MicroWorlds Contents | Advanced Light Source | Berkeley Lab

How Is Seeing Related to Wavelength?


Can you see atoms by looking through a visible-light microscope?

Why don't microwaves escape through the holes in a microwave oven's door?

It is impossible to use electromagnetic radiation to "see" an object if the wavelength of the radiation is larger than that object. Therefore, you cannot see atoms by using visible light, because atoms are much smaller than visible-light wavelengths. Visible-light waves range from 0.4 to 0.7 micrometer (4000 to 7000 angstroms), whereas an atom is only a few angstroms in size.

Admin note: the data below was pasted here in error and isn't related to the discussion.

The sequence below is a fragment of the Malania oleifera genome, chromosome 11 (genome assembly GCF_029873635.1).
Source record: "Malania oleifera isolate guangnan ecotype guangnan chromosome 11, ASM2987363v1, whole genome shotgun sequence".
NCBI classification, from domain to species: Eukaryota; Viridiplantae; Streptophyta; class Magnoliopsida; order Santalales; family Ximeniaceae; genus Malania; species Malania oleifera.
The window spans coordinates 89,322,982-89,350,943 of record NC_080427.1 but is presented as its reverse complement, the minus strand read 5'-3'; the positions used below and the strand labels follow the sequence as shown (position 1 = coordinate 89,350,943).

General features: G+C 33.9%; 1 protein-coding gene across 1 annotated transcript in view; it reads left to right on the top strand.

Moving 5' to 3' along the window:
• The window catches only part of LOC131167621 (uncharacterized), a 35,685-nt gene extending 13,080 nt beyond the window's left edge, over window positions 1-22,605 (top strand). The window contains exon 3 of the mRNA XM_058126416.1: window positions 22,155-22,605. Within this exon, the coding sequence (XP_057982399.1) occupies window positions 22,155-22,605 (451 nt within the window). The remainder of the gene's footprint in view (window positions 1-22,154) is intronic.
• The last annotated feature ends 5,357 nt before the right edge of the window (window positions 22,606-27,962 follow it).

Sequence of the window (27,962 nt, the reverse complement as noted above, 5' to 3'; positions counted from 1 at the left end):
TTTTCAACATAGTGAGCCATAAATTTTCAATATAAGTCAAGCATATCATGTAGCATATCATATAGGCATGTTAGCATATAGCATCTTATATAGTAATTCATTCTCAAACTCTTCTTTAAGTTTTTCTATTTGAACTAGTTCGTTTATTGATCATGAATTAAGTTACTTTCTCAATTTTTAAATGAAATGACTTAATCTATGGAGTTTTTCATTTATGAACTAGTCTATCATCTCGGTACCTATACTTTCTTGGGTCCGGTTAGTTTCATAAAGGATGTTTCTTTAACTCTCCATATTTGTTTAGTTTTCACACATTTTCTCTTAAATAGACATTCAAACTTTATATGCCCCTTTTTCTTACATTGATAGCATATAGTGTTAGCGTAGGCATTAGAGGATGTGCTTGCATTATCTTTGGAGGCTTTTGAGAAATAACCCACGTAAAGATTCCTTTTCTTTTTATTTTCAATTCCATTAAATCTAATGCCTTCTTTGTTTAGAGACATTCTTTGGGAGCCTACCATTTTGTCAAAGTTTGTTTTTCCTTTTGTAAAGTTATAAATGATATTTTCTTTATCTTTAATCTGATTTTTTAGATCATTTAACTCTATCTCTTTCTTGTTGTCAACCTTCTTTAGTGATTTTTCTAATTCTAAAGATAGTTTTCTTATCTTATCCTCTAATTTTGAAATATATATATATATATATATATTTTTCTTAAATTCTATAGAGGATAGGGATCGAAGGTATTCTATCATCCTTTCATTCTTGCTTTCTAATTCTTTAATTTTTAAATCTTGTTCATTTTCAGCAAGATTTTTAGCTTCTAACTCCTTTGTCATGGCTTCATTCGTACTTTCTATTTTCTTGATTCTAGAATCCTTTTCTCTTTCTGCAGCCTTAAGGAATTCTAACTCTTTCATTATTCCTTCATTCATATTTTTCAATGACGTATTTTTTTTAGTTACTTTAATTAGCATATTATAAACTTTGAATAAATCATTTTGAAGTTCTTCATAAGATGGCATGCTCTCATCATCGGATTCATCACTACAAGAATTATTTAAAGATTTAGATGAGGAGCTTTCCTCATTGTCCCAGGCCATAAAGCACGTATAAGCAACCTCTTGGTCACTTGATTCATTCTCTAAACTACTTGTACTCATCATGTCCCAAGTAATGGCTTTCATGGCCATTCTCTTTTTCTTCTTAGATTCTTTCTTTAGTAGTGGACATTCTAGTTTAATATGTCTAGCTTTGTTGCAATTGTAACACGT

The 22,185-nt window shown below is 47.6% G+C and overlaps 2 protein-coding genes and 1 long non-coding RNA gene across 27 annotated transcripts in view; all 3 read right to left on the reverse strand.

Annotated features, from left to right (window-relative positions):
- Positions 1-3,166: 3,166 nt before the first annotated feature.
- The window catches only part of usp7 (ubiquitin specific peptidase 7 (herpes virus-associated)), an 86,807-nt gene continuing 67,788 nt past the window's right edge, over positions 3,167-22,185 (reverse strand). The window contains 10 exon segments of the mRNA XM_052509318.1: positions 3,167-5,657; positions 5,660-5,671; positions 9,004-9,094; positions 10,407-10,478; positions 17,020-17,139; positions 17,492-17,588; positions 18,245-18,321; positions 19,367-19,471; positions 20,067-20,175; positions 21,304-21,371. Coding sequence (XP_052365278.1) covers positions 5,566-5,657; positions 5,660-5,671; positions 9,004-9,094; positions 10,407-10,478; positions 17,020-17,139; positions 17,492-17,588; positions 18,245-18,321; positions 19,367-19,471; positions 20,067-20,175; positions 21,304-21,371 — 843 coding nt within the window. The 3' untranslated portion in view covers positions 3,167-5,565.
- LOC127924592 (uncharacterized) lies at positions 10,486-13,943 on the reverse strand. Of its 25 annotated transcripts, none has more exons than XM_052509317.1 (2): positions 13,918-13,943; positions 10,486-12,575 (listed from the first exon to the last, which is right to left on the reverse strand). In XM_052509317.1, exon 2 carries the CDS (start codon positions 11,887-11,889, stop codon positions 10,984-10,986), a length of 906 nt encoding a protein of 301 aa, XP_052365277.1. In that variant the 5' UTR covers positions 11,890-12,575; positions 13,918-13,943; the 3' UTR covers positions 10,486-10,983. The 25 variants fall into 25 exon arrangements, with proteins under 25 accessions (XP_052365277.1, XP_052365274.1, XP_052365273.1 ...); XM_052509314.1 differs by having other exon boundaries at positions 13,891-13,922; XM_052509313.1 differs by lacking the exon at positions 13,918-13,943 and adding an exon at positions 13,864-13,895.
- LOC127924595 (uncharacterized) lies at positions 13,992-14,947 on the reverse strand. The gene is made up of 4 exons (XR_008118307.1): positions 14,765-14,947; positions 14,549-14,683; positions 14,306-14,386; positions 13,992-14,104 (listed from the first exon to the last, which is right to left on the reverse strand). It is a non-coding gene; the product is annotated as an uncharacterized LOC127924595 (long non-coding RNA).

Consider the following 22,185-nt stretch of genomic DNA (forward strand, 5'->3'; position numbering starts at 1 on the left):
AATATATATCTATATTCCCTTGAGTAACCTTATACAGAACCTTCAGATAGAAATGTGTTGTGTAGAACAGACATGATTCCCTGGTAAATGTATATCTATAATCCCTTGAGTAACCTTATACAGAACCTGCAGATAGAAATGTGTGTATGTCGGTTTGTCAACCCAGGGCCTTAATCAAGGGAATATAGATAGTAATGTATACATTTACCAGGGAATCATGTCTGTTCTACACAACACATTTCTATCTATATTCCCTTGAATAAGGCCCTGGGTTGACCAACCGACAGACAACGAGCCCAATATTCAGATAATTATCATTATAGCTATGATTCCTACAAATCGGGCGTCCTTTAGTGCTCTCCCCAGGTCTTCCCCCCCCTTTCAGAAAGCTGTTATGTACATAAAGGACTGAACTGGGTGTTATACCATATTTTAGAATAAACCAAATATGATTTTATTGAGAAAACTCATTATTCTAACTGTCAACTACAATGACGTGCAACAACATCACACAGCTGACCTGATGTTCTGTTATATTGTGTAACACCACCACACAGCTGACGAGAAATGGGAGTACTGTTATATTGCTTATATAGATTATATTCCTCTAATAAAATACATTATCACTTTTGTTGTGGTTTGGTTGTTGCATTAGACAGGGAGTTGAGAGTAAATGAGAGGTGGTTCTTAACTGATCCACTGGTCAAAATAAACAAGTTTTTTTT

For the same reason, microwaves, also a kind of electromagnetic radiation, don't escape through the holes in the microwave oven door. The holes are smaller than the wavelength of microwaves, which measure about 120 millimeters (or 12 centimeters). Therefore, the microwaves don't "see" the holes. But visible light, which has much smaller wavelengths, can easily pass through the holes. So we can look through the holes and see the food cooking.

  Return to Electromagnetic Radiation
  Return to "The Advanced Light Source: A Tool for Solving the Mysteries of Materials."

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